Electric scooters are making their appearance in cities across the country, and although useful, they cause an uptick in electric scooter accidents wherever they go. Scooters operate at speeds up to 15 miles per hour and are accessible with a smartphone app that allows them to be unlocked. Once the rider is finished with the scooter, there is generally no drop-off location; the rider simply abandons it on the street in many cases where it is subsequently claimed by the next user. The biggest drawback to electric scooters is that they’re not very safe. Many people are injured on these type of rideshare scooters, both as riders and as pedestrians on the street. If you are among the injured, contact our Beaver County electric scooter accident attorney right away to discuss your case details.
Some instances of electric scooter accidents across the country include:
- A woman being ejected from the scooter suddenly without warning, causing serious injuries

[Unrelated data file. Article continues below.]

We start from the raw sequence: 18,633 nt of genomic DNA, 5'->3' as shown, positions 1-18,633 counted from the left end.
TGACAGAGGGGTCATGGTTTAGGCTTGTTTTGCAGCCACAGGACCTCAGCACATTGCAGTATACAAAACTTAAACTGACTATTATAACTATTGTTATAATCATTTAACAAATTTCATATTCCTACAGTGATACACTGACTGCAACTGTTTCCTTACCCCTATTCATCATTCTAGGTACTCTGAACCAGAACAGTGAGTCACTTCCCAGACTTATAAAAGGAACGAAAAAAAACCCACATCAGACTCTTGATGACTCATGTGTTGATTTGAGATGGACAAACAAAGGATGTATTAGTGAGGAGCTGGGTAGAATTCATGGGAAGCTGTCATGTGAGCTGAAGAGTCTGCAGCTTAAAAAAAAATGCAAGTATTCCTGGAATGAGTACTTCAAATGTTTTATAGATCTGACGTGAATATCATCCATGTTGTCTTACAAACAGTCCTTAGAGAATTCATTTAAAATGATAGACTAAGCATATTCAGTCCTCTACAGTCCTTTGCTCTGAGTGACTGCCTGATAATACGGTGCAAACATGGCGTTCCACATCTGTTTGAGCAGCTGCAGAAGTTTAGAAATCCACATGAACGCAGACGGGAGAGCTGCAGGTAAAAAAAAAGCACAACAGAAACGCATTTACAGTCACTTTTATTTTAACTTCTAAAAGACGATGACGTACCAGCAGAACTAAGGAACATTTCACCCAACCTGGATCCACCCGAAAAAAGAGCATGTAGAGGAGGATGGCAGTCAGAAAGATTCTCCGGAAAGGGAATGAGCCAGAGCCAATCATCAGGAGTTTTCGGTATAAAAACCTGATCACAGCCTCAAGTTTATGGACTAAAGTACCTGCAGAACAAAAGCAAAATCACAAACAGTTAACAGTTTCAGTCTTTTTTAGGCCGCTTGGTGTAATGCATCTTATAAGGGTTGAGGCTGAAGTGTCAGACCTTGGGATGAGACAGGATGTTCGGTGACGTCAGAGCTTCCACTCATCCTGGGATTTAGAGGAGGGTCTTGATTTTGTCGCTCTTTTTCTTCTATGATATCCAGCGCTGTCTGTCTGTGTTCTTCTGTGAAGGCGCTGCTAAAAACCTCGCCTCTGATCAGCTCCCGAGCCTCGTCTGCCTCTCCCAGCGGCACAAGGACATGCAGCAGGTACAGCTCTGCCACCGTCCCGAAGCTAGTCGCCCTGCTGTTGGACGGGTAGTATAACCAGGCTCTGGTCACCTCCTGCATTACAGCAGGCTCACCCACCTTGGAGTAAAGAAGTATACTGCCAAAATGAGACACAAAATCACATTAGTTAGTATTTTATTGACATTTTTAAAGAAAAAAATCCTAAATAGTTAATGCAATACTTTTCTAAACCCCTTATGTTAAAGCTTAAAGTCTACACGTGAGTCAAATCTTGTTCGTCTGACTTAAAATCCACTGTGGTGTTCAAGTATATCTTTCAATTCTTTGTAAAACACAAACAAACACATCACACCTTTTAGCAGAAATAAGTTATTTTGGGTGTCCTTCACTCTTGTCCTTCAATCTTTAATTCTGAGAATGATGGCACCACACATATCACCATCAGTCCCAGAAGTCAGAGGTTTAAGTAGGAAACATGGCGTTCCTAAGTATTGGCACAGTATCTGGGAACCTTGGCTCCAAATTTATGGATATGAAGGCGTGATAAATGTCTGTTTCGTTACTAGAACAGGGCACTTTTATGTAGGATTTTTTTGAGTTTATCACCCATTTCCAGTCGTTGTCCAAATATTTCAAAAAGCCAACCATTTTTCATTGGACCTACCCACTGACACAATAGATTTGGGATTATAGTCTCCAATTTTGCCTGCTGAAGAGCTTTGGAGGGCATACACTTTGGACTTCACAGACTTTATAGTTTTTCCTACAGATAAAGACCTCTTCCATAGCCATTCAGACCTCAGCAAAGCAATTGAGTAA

- A male scooter rider hit by an SUV and drug for 20 yards, resulting in his death
- A teen was thrown from a scooter and left in a vegetative state
- A tourist drove a scooter into oncoming traffic and was hit head-on by a truck
- A scooter rider clipped a metal drainpipe, breaking both arms when he was thrown over the scooter’s handlebars
- A rider ran a traffic light and crashed into two people on foot, causing injuries to both
Emergency rooms across the country say that electric scooter accidents are becoming a real problem. Because the phenomenon of electric scooter use on this grand a scale is relatively new, statistics aren’t available for just how widespread the problem is. However, some safety experts estimate that the number of accidents could be as high as 1,000 per month. Cuts, scrapes, lacerations and abrasions are common, but broken bones, head injuries, orthopedic injuries, facial injuries and other more serious injuries are not unusual.
Companies generally rely on riders to read their user agreements and watch online training videos (although they don’t mandate that as a condition of use). This can lead to ill-informed riders who hit the streets having very little idea of how to operate a scooter, let alone operate a scooter in moving traffic or while navigating pedestrian foot traffic.
While simple human error and operator inexperience are often the culprit in many scooter accidents, that’s not always the case. Brakes fail and tires deflate. Scooters are not always maintained properly, and some may be inherently unsafe for the start. For example, one scooter company recalled a particular model of scooter because the vehicle’s handlebars kept detaching while in use, and some models broke in half while riders were on board.